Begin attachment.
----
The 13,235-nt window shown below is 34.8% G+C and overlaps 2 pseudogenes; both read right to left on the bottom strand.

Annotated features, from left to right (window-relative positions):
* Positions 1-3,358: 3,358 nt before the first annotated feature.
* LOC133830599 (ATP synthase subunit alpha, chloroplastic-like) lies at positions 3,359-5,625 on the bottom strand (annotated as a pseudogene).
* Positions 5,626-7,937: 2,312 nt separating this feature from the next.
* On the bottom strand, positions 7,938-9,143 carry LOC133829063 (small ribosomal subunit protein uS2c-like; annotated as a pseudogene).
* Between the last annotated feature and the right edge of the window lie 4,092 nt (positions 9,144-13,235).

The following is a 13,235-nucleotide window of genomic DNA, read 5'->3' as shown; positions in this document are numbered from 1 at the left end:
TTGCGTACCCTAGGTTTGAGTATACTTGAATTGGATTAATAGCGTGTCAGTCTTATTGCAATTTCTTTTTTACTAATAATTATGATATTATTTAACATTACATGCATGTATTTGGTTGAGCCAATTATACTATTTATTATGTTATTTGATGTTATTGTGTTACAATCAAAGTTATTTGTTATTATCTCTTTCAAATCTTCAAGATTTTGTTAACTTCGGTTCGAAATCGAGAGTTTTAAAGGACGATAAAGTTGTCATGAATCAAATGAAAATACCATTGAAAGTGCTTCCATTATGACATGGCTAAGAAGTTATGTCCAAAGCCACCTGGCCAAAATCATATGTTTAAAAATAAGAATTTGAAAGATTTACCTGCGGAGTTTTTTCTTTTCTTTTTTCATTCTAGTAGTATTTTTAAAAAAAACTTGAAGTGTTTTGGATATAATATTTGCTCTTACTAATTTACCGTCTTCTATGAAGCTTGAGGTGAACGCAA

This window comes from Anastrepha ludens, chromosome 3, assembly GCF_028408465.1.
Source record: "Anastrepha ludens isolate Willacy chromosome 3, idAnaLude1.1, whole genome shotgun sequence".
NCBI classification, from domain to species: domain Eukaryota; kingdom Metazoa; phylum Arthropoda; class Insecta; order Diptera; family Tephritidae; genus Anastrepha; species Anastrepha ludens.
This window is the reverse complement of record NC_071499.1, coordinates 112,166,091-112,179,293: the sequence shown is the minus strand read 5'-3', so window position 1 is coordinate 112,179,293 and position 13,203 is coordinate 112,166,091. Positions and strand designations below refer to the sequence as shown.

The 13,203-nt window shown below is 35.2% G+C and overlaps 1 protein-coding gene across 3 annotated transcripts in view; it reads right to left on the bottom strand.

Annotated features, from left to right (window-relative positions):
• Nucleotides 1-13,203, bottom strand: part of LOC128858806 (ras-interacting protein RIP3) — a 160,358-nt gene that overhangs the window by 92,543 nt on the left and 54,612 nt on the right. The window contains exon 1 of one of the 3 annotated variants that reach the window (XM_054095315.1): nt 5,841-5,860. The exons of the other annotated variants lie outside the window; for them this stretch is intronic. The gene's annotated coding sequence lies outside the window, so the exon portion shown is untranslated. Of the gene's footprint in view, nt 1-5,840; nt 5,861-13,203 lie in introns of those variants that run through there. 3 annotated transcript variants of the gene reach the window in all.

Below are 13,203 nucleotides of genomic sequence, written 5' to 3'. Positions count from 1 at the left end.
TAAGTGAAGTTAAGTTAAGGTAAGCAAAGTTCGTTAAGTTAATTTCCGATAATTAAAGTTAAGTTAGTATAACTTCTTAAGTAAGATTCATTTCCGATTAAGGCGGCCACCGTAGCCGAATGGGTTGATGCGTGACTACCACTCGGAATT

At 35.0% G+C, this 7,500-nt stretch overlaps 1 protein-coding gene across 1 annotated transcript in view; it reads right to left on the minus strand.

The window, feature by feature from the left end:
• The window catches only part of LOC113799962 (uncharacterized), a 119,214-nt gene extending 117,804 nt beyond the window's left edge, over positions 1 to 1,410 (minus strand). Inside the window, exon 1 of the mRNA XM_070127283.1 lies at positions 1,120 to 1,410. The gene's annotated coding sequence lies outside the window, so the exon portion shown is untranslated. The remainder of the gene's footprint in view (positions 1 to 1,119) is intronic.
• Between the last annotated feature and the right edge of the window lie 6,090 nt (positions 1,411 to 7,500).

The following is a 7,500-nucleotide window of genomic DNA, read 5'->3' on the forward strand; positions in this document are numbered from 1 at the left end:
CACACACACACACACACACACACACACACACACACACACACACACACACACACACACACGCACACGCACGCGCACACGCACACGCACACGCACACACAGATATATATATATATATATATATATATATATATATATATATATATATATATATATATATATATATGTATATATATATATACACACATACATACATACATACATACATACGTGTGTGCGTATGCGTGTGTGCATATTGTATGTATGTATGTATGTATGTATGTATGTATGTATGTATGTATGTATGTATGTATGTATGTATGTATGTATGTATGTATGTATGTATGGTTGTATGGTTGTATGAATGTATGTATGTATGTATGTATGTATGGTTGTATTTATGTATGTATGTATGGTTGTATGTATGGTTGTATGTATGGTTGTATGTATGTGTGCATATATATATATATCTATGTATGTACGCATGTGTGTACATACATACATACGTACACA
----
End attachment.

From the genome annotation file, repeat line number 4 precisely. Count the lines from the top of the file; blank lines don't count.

* LOC133830599 (ATP synthase subunit alpha, chloroplastic-like) lies at positions 3,359-5,625 on the bottom strand (annotated as a pseudogene).